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Encyclopedia > Language poets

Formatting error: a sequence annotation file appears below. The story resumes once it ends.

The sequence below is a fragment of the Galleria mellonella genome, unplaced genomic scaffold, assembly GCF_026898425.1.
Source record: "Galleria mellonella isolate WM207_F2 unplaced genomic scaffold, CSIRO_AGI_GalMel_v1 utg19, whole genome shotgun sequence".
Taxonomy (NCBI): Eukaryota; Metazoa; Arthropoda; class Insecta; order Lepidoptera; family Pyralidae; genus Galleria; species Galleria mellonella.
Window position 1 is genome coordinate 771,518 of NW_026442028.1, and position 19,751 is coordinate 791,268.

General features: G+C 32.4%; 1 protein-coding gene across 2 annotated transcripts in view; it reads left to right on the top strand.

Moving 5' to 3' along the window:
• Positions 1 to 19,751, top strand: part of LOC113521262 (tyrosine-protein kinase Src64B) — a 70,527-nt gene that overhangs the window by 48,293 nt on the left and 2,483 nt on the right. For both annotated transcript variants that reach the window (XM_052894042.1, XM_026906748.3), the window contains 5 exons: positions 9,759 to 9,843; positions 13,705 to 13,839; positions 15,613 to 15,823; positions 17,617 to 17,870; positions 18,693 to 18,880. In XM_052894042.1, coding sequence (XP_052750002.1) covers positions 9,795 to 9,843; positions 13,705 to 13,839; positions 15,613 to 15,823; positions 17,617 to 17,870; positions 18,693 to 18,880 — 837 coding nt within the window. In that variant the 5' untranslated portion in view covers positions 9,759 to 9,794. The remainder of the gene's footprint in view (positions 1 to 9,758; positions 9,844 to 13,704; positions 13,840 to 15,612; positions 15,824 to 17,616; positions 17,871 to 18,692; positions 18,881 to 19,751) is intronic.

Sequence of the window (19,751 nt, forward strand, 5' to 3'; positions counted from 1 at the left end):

The Language poets (or L=A=N=G=U=A=G=E poets, after the magazine that bears that name) are an avant garde group or tendency in United States poetry that emerged in the late 1960s and early 1970s; its central figures are all actively writing, teaching, and performing their work today. In developing their poetics, members of the Language school took as their starting point the emphasis on method evident in the modernist tradition, particularly as represented by Gertrude Stein and Louis Zukofsky. Language poetry is also an example of poetic postmodernism. Its immediate postmodern precursors were the New American poets, a rubric which includes the New York School, the Black Mountain School, the Beat poets, and the San Francisco Renaissance. L=A=N=G=U=A=G=Ewas an avant garde poetry magazine edited by Charles Bernstein and Bruce Andrews that ran thirteen issues from 1978 to 1981. ... The Loves of Zero 35 mm film by Robert Florey 1927 Avant-garde in French means front guard, advance guard, or vanguard. ... Emily Dickinson, one of the best known American poets. ... Aristotles Poetics aims to give an account of poetry. ... Mountebanks ... Gertrude Stein, photographed by Carl Van Vechten, 1935 Gertrude Stein (February 3, 1874, in Pittsburgh - July 27, 1946) was an American writer, poet, feminist, playwright, and catalyst in the development of modern art and literature, who spent most of her life in France. ... The cover of the 1978 edition of Zukofskys long poem A. Louis Zukofsky (January 23, 1904 - May 12, 1978) was one of the most important second-generation American modernist poets. ... This article or section is in need of attention from an expert on the subject. ... The New American Poetry 1945-1960 was a poetry anthology edited by Donald Allen, and published in 1960. ... The New York School was an informal group of American poets and painters active in 1950s New York City. ... The Black Mountain poets, sometimes called the Projectivist poets, were a group of mid 20th century American avant-garde or postmodern poets centered around Black Mountain College. ... Beating is striking more than once, in violence, beating a drum, etc. ... The term San Francisco Renaissance is used as a global designation for a range of poetic activity centred around that city and which brought it to prominence as a hub of the American poetic avant-garde. ...